Recording Bass Mono or Stereo: Which Is Better For You?

recording bass mono or stereo

When it comes to recording the bass sound, the topic of mono or stereo is a hot debate. Almost all artists would suggest you keep all low frequencies, including the bass in mono.

However, in certain cases, you absolutely can do it with stereo recording. Stay tuned and find out the answer in this article!

What is a mono and stereo recording?

#1. Mono recording

Mono is a short form of monophonic which means a sound. In other words, monophonic is a compound word of mono and phonic.

Monophonic is all of the sounds – in most situations, which are recorded and then played back by using only one audio channel. 

For instance, one mic used to record a guitar is considered a mono recording as you only use one channel (with one microphone) to capture the sounds of guitars. 

Even though you want to capture many instruments, but use one mic, it is ultimately a mono recording, since the sound is recorded and played back by only one channel. 

You just need to remember that a mono recording is a process of capturing and playing back tracks through only one audio channel, regardless of multiple sounds and instruments. 

#2. Stereo recording

Stereo is a short form of stereophonic, which means a full sound. In other words, stereophonic is a compound word of stereo and phonic.

Stereo is all of the sounds recorded with two or more microphones and then played back by using two audio channels. 

Every single of our listening devices are set up in stereo; including smartphones, laptop speakers, earphones, or sounds in movies, in video games, in public address systems in clubs and proms and so on. 

All of the sound systems in every consumer electronic and social media are accompanied by two audio channels and are therefore set up with stereo. 

There are two types when it comes to stereo, namely True Stereo and Pseudo Stereo. 

You call it True stereo when sound sources such as multiple instruments are recorded through two mics. 

In contrast, Pseudo stereo is played back through two audio channels but is not captured in True stereo. For instance, if you record a sound through a mic, the sound will be in mono but played back in stereo, since all of the sound systems plays by using two audio channels.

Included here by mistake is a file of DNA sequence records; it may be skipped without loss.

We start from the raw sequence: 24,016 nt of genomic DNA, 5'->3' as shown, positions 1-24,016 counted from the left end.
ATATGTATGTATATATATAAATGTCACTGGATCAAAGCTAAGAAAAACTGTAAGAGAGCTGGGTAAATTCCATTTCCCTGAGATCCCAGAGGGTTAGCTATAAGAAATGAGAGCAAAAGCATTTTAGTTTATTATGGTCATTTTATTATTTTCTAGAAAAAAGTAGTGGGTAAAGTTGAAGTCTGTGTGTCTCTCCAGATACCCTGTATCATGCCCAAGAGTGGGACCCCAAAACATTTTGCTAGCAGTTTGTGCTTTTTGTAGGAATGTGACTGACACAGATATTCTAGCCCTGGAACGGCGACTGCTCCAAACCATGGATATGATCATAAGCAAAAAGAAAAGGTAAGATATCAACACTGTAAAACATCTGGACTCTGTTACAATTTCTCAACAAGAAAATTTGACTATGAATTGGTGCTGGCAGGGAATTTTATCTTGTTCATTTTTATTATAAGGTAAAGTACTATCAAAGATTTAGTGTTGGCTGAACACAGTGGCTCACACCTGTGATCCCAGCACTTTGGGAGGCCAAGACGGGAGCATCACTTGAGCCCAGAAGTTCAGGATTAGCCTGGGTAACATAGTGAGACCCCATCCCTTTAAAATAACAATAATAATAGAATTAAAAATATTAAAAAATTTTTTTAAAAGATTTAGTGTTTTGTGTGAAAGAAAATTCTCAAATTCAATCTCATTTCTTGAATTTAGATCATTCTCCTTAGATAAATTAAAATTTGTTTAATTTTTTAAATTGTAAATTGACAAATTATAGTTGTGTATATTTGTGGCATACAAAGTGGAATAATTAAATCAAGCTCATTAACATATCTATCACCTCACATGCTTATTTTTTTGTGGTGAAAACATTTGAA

#3. Mono vs. stereo

Stereo tracks need two or more audio channels in order to capture a sound and then play back the tracks.

Unlike stereo, a mono track only needs one audio channel for both recording and playing back. Still, the output sound is significantly different for most audiences. 

Recording bass sounds in mono or stereo

#1. Bass in a mono recording

Which frequencies should you record in mono?

Based on the genre of music you tend to write, the key you will write in as well as the loudness of the instruments (and other factors), various frequencies can be adapted. 

With a common rule of thumb, it makes mention of common practices in order to sum any sound below 200 Hz to mono. In other words, most of the bass, sub-bass, or kick drum is always summed to monophonic. 

Keep in mind that a couple of bass instruments do not have only bass frequencies and can contain mid to high ends. In that situation, you just need to set lower frequencies in a mono recording, and not the whole instruments or sounds.

Why should you capture bass in mono?

As our ears cannot figure out the direction of bass sounds, stereo imaging creates more harm for the health of these ears. It is particularly true in live concerts since almost all bands either play music in mono, or they would mix the low ends for mono. 

If the bass is not appropriately summed into mono, and then the low ends are converted from double stereo images to mono, it can lead to phase cancellations as well as losing weight, power, and even the whole signal. 

That is absolutely something that you do not want to happen when your audios are played in clubs or concerts.

#2. Bass in stereo recording

The bass sound itself can be summed in stereo. If you need to cut to vinyl records, it can be worth examining how the tracks sound with a high pass filter at approximately 200 hz though. 

If you want to remain digital, wide bass sounds are not a problem, but assure it will not turn too cluttered. The bass needs to be followed by the vocal and if there are too many things then it is likely to become unfocused.

The bottom line

Hopefully the piece of writing would be a significant assistance for you to make a right decision on recording the bass in mono or stereo. 

Whichever you select, to be sure to have fun. Just bear in mind that there are no rules of conduct to produce music. 

Leave a Comment